The Alternative Minimum Tax affects about 23 million higher-income taxpayers, but do you know what it means for you?
"The Alternative Minimum Tax is a tax that was put into effect a number of years ago, and it's designed to make sure that most people pay at least some tax," IRS spokesman Eric Smith says.
The idea first came about in 1969, when the Treasury secretary announced more than 150 high-income households hadn't paid a dime in taxes. Those households had taken advantage of benefits and deductions to the point they brought their tax liability to zero.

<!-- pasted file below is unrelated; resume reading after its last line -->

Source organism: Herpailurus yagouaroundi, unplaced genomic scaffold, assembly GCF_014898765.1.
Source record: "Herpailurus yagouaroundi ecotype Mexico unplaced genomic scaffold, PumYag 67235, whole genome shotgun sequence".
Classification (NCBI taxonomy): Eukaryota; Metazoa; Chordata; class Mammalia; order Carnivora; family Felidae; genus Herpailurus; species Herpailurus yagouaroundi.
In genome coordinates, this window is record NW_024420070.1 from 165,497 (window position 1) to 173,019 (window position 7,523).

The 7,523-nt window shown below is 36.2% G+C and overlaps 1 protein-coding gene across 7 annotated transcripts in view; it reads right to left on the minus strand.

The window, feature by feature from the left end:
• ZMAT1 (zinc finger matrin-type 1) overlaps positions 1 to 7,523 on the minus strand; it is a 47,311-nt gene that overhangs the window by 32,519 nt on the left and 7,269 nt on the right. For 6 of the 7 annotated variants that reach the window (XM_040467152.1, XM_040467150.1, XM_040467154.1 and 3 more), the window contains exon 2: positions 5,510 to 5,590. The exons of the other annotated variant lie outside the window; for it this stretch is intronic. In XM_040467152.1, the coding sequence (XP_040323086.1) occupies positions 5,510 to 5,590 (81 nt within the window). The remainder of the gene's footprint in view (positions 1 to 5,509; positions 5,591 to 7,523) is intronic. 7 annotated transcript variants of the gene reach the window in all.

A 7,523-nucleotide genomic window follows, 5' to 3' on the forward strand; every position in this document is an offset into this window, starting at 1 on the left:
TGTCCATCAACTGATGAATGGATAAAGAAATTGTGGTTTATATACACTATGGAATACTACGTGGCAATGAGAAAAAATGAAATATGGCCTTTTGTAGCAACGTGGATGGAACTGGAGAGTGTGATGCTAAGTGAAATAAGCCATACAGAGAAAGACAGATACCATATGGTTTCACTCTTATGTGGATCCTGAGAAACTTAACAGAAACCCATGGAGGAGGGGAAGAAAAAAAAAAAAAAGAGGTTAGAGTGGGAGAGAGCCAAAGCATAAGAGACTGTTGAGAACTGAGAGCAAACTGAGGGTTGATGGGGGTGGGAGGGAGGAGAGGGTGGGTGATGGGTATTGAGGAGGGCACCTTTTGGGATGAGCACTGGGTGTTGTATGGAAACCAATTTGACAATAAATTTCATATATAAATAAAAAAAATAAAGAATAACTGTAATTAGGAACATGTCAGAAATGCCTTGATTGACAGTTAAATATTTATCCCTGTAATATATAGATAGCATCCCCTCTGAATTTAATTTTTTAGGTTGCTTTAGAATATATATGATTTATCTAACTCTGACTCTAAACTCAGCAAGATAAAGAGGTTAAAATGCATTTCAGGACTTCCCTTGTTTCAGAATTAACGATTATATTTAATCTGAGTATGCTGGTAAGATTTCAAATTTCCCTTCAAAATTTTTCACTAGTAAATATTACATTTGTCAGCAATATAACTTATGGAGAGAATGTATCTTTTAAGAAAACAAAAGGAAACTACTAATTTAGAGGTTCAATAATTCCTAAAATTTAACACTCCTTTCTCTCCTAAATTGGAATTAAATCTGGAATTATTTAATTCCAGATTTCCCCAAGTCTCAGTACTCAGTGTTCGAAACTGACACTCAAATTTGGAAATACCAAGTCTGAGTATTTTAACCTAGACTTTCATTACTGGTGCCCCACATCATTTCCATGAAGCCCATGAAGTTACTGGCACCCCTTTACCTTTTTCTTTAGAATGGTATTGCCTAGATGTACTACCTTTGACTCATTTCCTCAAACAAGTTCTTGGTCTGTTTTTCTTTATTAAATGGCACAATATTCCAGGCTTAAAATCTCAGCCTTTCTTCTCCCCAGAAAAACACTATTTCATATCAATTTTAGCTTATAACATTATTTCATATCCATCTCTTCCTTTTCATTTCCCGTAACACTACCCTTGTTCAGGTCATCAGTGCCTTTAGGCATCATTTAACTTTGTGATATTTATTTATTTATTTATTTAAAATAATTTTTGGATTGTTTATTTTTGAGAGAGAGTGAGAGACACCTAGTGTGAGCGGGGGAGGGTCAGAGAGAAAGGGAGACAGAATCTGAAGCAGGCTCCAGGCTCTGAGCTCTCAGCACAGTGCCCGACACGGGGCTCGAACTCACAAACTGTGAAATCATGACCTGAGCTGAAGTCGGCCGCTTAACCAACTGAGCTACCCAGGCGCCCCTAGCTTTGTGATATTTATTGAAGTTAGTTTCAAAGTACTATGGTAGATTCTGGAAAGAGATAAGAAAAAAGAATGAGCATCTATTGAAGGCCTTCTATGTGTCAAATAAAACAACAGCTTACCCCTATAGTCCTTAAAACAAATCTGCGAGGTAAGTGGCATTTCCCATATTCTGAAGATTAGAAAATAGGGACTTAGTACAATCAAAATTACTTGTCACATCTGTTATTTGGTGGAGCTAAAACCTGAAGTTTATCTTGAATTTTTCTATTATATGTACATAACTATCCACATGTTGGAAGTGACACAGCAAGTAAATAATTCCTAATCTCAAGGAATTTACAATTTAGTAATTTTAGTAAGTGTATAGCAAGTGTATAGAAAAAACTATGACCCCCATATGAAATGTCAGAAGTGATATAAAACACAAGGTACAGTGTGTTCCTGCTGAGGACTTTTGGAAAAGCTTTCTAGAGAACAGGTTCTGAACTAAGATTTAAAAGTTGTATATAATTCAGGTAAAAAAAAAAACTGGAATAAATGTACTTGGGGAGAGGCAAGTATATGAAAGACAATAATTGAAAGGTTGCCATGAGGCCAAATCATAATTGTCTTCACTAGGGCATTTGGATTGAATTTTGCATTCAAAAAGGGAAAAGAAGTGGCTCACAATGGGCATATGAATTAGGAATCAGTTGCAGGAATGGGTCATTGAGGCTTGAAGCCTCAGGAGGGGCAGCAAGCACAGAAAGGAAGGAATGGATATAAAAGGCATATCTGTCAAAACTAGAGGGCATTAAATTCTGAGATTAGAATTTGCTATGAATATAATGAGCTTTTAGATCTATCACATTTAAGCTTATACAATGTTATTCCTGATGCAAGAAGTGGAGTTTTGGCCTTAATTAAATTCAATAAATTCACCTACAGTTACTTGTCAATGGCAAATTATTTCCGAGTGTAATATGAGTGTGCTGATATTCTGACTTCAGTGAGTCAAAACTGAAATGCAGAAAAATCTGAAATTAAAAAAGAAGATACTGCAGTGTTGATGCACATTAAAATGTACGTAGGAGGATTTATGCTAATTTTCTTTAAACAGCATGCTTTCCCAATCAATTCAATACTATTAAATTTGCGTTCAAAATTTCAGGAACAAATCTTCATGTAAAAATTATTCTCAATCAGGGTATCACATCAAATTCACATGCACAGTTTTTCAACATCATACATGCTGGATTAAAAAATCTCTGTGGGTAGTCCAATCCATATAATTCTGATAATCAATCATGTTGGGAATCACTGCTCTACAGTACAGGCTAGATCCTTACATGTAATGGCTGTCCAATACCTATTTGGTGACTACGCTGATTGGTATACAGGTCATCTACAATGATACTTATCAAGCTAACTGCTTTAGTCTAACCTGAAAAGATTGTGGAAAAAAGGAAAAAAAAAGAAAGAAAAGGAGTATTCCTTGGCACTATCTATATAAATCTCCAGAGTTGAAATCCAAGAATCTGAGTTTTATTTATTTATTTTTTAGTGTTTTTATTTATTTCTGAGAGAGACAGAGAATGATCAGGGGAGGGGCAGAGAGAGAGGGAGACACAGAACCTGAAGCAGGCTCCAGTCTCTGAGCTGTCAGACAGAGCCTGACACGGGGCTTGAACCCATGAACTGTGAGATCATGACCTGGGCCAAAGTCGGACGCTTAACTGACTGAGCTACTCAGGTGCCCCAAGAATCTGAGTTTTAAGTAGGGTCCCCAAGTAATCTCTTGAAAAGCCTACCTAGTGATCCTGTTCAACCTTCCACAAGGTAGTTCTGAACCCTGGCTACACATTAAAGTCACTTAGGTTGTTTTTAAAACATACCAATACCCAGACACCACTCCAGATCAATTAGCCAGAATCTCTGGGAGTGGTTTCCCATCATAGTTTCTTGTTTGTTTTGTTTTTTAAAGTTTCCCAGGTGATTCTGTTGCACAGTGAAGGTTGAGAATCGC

Under the Alternative Minimum Tax, such households, and many others, now have to pay, although on a non-graduated rate.
"When you think of Alternative Minimum Tax, think of the whole idea that people have been proposing for years and years called a flat tax," says Tom Wheelwright, CEO and founder of CPA firm ProVision in Tempe, Arizona.
"It's a flat rate. It's not a graduated rate like we do for the regular income tax."